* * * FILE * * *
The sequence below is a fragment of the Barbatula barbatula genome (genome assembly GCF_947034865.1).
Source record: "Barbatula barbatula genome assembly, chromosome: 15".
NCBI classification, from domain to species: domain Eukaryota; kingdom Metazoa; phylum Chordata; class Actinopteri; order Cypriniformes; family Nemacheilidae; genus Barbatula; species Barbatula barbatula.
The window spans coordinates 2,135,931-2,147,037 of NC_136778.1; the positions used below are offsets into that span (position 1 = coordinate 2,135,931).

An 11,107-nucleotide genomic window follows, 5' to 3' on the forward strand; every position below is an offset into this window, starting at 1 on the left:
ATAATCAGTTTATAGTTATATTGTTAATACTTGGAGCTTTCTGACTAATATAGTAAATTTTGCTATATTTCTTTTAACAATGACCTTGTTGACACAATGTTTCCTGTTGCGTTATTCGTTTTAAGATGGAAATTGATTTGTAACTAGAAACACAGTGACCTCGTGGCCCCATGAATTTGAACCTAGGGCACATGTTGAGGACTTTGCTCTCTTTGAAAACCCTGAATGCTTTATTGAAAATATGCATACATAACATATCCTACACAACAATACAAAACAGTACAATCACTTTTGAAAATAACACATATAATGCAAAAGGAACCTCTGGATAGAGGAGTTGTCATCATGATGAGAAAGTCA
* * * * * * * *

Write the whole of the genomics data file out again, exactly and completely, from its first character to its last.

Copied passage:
The sequence below is a fragment of the Barbatula barbatula genome (genome assembly GCF_947034865.1).
Source record: "Barbatula barbatula genome assembly, chromosome: 15".
NCBI classification, from domain to species: domain Eukaryota; kingdom Metazoa; phylum Chordata; class Actinopteri; order Cypriniformes; family Nemacheilidae; genus Barbatula; species Barbatula barbatula.
The window spans coordinates 2,135,931-2,147,037 of NC_136778.1; the positions used below are offsets into that span (position 1 = coordinate 2,135,931).

An 11,107-nucleotide genomic window follows, 5' to 3' on the forward strand; every position below is an offset into this window, starting at 1 on the left:
ATAATCAGTTTATAGTTATATTGTTAATACTTGGAGCTTTCTGACTAATATAGTAAATTTTGCTATATTTCTTTTAACAATGACCTTGTTGACACAATGTTTCCTGTTGCGTTATTCGTTTTAAGATGGAAATTGATTTGTAACTAGAAACACAGTGACCTCGTGGCCCCATGAATTTGAACCTAGGGCACATGTTGAGGACTTTGCTCTCTTTGAAAACCCTGAATGCTTTATTGAAAATATGCATACATAACATATCCTACACAACAATACAAAACAGTACAATCACTTTTGAAAATAACACATATAATGCAAAAGGAACCTCTGGATAGAGGAGTTGTCATCATGATGAGAAAGTCA